This article was originally published in the Fall 2016 issue of Cottage Life magazine.
It’s called Timberlinx, and if you’ve got a timber frame to build, it’s your new best friend. So far, I’ve used this connector system as part of the roof frame of my workshop, on a timber verandah, and in a small cabin. At $28 to $60 per connector, it makes timber framing faster, simpler, stronger, and more economical.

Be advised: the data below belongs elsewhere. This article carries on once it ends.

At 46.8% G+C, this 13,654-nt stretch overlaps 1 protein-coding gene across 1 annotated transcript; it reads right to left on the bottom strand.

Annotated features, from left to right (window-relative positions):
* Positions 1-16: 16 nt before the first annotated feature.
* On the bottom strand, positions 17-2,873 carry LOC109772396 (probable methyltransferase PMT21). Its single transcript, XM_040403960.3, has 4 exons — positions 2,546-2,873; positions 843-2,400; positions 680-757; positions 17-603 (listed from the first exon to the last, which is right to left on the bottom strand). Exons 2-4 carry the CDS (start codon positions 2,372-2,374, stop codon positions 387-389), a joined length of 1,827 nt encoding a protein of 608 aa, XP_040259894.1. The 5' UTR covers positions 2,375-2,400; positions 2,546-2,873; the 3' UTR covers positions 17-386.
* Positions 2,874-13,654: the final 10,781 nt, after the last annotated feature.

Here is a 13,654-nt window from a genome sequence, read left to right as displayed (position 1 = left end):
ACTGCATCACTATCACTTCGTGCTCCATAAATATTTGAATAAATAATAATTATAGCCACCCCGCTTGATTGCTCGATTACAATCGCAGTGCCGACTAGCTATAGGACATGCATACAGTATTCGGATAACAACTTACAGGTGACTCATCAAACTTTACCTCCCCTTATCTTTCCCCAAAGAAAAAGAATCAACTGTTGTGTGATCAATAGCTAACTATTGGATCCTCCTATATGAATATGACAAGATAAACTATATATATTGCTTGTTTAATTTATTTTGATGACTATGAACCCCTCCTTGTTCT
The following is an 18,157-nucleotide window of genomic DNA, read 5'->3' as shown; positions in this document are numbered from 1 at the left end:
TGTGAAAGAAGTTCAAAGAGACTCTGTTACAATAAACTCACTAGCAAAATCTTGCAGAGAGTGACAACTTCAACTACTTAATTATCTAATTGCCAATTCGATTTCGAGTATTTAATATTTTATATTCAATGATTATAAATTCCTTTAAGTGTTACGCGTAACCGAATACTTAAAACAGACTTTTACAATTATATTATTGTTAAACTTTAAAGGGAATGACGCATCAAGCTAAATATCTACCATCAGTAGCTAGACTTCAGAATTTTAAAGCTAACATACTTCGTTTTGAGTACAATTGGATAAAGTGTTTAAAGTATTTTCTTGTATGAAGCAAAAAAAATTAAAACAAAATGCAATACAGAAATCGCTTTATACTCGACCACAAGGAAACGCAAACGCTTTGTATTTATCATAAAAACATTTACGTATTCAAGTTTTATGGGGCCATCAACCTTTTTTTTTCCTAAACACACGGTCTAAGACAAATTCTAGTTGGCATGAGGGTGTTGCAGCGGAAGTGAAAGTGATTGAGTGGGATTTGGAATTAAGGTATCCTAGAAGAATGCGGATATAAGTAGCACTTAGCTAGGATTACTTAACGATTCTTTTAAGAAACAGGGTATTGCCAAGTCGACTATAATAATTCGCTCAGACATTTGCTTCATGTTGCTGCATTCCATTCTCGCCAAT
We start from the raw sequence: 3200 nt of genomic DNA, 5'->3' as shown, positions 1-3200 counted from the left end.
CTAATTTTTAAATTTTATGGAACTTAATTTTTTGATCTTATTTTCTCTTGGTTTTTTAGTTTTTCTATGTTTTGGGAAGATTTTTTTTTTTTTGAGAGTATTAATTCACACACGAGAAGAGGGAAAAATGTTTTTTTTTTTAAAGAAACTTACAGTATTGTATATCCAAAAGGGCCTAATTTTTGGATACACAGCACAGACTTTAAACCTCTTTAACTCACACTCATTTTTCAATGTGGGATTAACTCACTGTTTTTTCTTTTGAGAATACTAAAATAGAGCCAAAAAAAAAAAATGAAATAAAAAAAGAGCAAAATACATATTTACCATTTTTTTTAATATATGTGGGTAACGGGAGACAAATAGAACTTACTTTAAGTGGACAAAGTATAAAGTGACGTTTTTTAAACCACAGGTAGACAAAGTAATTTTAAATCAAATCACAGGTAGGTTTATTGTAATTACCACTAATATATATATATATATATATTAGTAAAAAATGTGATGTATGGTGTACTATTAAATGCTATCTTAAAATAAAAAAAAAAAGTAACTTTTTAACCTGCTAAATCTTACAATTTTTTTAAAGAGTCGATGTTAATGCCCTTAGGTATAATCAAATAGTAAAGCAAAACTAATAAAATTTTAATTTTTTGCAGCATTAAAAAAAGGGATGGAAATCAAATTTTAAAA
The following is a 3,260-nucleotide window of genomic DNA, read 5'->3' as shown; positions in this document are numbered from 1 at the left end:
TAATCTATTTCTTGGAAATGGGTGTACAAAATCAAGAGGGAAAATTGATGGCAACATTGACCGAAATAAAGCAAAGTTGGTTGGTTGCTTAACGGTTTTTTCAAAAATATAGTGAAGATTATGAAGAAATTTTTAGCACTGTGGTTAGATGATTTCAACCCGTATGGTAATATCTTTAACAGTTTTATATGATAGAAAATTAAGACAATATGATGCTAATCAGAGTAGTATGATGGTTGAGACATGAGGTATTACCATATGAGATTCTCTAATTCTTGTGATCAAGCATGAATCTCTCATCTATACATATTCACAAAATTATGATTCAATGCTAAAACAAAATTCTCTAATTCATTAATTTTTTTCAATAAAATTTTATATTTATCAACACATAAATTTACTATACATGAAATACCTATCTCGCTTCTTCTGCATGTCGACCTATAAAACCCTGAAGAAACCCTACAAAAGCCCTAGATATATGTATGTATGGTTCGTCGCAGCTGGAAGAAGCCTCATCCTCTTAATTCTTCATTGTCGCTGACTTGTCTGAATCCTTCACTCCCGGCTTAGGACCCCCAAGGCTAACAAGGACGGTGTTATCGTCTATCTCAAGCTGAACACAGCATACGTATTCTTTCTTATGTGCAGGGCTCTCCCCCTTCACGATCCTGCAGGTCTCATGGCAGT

Instead of traditional, chisel-cut joinery, Timberlinx allows posts and beams to be joined using nothing more than a jig and a drill with 11/8″ bit. The jig guides the location of two perpendicular holes that make up each joint. Bore a pair of spanning holes where timbers meet at a joint face at any angle and another pair of perpendicular holes for the expanding metal pins that draw the joint together. Slip a metal Timberlinx connecting tube into one of the spanning holes, assemble the timber joint over this connecting tube, then lock the joint together by inserting and tightening two expanding pins, which interlock with holes in the ends of the connecting tube. (It sounds complicated on paper, but it’s simple in practice.) Insert dowels to cover the pins, and the connection looks like a traditional pegged mortise-and-tenon joint. Available at timberlinx.com.
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